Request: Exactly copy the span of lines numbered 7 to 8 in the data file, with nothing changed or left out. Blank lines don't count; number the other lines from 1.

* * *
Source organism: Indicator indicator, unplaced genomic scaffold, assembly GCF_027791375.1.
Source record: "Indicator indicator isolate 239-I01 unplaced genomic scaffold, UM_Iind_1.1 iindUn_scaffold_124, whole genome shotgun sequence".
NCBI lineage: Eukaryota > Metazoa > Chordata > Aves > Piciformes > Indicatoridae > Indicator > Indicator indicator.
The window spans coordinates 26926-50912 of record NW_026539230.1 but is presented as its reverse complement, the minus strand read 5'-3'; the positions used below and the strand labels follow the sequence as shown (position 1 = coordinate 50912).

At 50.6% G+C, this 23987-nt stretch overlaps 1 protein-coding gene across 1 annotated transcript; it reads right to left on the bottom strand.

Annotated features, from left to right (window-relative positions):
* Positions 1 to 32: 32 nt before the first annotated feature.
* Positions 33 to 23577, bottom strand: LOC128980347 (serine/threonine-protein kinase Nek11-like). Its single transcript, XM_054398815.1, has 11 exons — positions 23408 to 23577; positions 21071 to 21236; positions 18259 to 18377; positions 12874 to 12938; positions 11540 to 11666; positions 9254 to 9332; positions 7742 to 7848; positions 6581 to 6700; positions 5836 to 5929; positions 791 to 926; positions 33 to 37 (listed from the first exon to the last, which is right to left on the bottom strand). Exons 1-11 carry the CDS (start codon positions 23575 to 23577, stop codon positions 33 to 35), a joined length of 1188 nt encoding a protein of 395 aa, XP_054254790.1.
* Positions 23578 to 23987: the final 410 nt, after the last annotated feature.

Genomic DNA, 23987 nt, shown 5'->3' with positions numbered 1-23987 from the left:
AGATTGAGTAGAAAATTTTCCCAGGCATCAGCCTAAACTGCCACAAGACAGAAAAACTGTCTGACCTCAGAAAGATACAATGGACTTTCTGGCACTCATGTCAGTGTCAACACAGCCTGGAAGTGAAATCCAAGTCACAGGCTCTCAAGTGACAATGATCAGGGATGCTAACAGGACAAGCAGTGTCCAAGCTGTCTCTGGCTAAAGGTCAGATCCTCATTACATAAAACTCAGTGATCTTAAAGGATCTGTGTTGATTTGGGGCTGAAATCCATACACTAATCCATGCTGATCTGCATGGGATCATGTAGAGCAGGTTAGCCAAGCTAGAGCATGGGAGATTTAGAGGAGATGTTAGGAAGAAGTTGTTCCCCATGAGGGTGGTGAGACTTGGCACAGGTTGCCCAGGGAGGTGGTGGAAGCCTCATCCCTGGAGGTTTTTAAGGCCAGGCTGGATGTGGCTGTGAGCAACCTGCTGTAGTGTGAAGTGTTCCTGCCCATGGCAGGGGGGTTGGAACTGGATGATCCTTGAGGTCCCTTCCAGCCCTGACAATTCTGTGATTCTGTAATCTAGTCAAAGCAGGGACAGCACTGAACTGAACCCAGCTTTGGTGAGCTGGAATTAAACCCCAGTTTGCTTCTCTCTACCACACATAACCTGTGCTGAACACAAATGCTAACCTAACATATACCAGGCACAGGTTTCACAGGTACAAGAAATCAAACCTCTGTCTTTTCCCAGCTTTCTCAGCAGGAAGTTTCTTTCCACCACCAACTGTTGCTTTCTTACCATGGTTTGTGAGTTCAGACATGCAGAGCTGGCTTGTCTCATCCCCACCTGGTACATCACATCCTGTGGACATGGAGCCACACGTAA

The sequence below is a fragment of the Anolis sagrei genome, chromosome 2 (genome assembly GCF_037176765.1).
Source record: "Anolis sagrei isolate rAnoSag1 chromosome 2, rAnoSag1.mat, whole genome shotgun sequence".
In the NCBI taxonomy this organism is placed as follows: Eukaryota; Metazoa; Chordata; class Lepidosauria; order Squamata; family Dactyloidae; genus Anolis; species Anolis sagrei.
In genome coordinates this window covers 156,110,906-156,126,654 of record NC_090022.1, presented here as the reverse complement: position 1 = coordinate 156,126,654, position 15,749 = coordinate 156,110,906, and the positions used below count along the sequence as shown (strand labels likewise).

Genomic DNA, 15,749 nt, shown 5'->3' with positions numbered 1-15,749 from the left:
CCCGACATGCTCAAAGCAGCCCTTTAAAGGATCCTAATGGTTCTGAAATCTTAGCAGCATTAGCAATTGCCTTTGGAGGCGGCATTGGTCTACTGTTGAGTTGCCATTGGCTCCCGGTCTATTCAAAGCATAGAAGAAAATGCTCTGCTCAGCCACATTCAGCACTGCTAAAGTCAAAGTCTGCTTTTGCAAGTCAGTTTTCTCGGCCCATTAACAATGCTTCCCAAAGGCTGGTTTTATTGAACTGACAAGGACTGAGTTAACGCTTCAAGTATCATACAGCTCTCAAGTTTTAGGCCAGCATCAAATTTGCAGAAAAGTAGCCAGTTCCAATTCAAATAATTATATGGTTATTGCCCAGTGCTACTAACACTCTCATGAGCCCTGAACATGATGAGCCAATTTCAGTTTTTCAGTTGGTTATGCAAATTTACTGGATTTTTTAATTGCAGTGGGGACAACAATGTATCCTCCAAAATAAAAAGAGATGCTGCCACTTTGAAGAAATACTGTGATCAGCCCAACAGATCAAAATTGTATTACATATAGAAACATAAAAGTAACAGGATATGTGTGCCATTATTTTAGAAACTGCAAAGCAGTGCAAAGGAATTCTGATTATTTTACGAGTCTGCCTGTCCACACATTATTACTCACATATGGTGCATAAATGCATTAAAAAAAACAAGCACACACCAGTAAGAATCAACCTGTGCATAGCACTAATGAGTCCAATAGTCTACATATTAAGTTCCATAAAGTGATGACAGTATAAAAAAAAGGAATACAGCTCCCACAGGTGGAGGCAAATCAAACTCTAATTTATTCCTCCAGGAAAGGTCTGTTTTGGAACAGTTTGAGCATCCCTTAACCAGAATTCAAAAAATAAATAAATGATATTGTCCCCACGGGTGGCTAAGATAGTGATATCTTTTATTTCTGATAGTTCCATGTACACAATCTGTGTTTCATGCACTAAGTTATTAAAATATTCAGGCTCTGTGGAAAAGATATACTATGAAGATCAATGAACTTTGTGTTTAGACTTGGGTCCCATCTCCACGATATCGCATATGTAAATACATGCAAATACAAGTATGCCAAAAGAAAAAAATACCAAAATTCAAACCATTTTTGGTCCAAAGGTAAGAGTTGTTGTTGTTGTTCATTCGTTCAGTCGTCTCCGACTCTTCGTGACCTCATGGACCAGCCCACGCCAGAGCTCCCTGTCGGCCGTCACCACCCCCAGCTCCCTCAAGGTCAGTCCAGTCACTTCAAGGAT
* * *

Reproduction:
* Positions 1 to 32: 32 nt before the first annotated feature.
* Positions 33 to 23577, bottom strand: LOC128980347 (serine/threonine-protein kinase Nek11-like). Its single transcript, XM_054398815.1, has 11 exons — positions 23408 to 23577; positions 21071 to 21236; positions 18259 to 18377; positions 12874 to 12938; positions 11540 to 11666; positions 9254 to 9332; positions 7742 to 7848; positions 6581 to 6700; positions 5836 to 5929; positions 791 to 926; positions 33 to 37 (listed from the first exon to the last, which is right to left on the bottom strand). Exons 1-11 carry the CDS (start codon positions 23575 to 23577, stop codon positions 33 to 35), a joined length of 1188 nt encoding a protein of 395 aa, XP_054254790.1.